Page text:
Presentation on theme: "CHAPTER 15 Theory of Evolution"— Presentation transcript:
CHAPTER 15 Theory of Evolution
Section 1 Vocabulary Pretest 1. Evolution 2. Strata 3. Natural Selection 4. Adaptation 5. Fitness A. Layers of rock B. Darwin’s theory for the mechanism for descent with modifications C. Measure of an individual’s hereditary contribution to the next generation D. A trait that increases the chance of survival E. Development of new types of organisms from preexisting types over time.
The Idea of Evolution Evolution —a change in the hereditary features of a species over time: development of new types of organisms from preexisting organisms. Scientists contributing to the idea of evolution include: Georges Cuvier —studied fossils found in exposed strata (layers of rock). Promoted the idea of catastrophism to explain extinction. (sudden geologic catastrophes caused extinction) Charles Lyell —Promoted the idea of uniformitarianism (geologic processes from the past are still at work today) Jean Baptiste Lamarck —tried to explain how organisms change over time with the Theory of Acquired Characteristics. (organisms keep traits their parents acquire during their lifetime). This theory was later proven wrong as it doesn’t fit with genetics.
Charles Darwin Charles Darwin was a naturalist aboard the HMS Beagle In Dec. 1831, he began a 5 year voyage to collect and study plants and animals from all over the world.
Of particular interest were the plants and animals of the Galapagos Islands. (Located off the coast of Ecuador)
Darwin spent 20 years formulating his ideas. Consulted with other prominent scientists like Alfred Wallace (developed a similar theory but did not publish) Published the book, “On the Origin of Species by Means of Natural Selection” in Coined the phrase, “descent with modification” to describe the process of evolution. Ex: Darwin’s finches (13 species on the various islands, each with a beak adapted to the food available. Darwin believed they all descended from and diverged from just a few ancestral finches)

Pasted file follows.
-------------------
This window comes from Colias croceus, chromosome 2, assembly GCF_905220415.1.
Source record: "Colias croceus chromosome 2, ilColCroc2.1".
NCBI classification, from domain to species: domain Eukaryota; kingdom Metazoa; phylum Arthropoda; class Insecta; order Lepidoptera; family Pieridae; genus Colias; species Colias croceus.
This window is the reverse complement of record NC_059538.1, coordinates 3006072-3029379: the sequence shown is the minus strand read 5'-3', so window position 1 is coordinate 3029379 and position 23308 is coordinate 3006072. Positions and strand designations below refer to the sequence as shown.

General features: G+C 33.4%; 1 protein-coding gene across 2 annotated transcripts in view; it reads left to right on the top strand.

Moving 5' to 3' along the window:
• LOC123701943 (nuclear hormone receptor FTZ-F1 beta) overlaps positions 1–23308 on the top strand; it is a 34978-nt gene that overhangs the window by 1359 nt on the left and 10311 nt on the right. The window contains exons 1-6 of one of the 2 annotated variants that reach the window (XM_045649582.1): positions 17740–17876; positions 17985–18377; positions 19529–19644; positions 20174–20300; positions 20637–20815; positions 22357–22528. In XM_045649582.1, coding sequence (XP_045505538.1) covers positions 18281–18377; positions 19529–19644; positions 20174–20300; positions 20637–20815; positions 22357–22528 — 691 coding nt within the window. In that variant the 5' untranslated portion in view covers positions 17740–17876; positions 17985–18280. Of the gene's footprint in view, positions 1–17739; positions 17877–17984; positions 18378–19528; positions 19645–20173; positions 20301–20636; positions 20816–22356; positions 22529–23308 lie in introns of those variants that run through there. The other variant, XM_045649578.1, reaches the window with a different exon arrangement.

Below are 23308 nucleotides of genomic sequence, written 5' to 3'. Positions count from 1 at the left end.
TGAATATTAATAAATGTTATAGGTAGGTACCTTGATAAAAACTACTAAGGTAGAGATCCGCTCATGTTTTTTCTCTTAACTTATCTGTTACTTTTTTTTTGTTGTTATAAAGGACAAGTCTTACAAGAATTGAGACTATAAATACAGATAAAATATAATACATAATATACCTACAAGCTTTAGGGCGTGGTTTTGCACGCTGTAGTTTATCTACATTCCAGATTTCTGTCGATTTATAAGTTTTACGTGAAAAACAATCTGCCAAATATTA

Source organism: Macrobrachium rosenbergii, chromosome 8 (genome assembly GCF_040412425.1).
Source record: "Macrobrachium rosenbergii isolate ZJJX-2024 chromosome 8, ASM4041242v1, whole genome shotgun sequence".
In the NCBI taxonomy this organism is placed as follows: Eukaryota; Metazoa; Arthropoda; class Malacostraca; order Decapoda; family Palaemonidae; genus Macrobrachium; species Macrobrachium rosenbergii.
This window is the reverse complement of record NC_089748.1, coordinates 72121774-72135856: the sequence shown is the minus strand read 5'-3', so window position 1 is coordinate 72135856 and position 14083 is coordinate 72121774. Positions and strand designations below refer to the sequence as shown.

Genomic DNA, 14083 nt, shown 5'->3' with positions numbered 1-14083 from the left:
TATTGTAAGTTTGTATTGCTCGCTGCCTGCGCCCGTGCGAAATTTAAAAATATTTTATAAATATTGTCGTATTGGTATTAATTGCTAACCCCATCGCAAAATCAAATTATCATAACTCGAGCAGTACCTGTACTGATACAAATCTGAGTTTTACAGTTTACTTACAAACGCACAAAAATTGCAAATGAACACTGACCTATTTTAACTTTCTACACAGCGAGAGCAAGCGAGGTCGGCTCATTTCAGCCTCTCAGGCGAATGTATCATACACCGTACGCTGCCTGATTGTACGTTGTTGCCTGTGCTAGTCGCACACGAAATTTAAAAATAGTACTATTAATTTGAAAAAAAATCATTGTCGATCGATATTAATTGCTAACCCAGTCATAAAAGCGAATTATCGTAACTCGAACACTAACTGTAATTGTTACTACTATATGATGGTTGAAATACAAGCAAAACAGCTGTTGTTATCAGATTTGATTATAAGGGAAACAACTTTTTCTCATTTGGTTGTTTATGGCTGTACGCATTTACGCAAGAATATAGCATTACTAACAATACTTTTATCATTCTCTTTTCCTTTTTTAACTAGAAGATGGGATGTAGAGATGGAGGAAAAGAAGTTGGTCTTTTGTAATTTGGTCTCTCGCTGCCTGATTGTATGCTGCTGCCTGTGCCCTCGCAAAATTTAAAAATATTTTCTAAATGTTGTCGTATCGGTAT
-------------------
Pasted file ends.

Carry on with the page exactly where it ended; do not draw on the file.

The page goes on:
Theory of Natural Selection Natural Selection was proposed as the mechanism for descent with modification Four main parts of Natural Selection: Overproduction —organisms produce more offspring than can possibly survive. (Darwin drew ideas from economist Thomas Malthus). Reasoned that the environment limits the populations of all organisms by causing deaths or limiting births. Genetic Variation —many differences are found among individuals of a species due to meiosis and genetic inheritance. Competition —some variations provide “adaptations” (traits that help an organism to survive). They will compete with one another for survival. Differential Reproduction —(selection): Organisms with the best adaptations are most likely to survive and reproduce. Overtime, these adaptations will become more and more frequent in the population. Populations may begin to differ as they become adapted to different environments.
Darwin used the phrase, “survival of the fittest” to describe natural selection Fitness —the measure of an individual’s hereditary contribution to the next generation If a certain trait increases an individual’s fitness, the proportion of individuals with that trait is likely to increase over time.
Section 2 Vocabulary Pretest 1. Fossil 2. Superposition 3. Relative age 4. Absolute age 5. Biogeography 6. Homologous structure 7. Analogous structure 8. Vestigial structure 9. Phylogeny A. Numeric age of an object B. Structures from different organisms with similar structure C. Remains of ancient life D. Structures that appear to have no function E. Relationships by ancestry among groups of organisms F. Comparative age of an object G. Structures from different organisms with similar function H. Lowest strata of rock were formed first I. Study of the locations of organisms around the world
Evidence of Evolution Fossils —remains of ancient life Show that living things have changed over time and that many species have gone extinct. Over 99% of all species that have ever lived on this planet have gone extinct. Types: imprints, molds, casts, petrification, preserved in ice or amber
Dating Fossils Principle of Superposition —(Nicolaus Steno ): Applies to undisturbed rock layers States that the lowest stratum was formed first Allowed scientists to piece together a “Geologic Time Scale” describing the order in which different groups of rocks and fossils were formed. From this we can get a relative age for the fossil (comparative age to that of other fossils and layers of rock)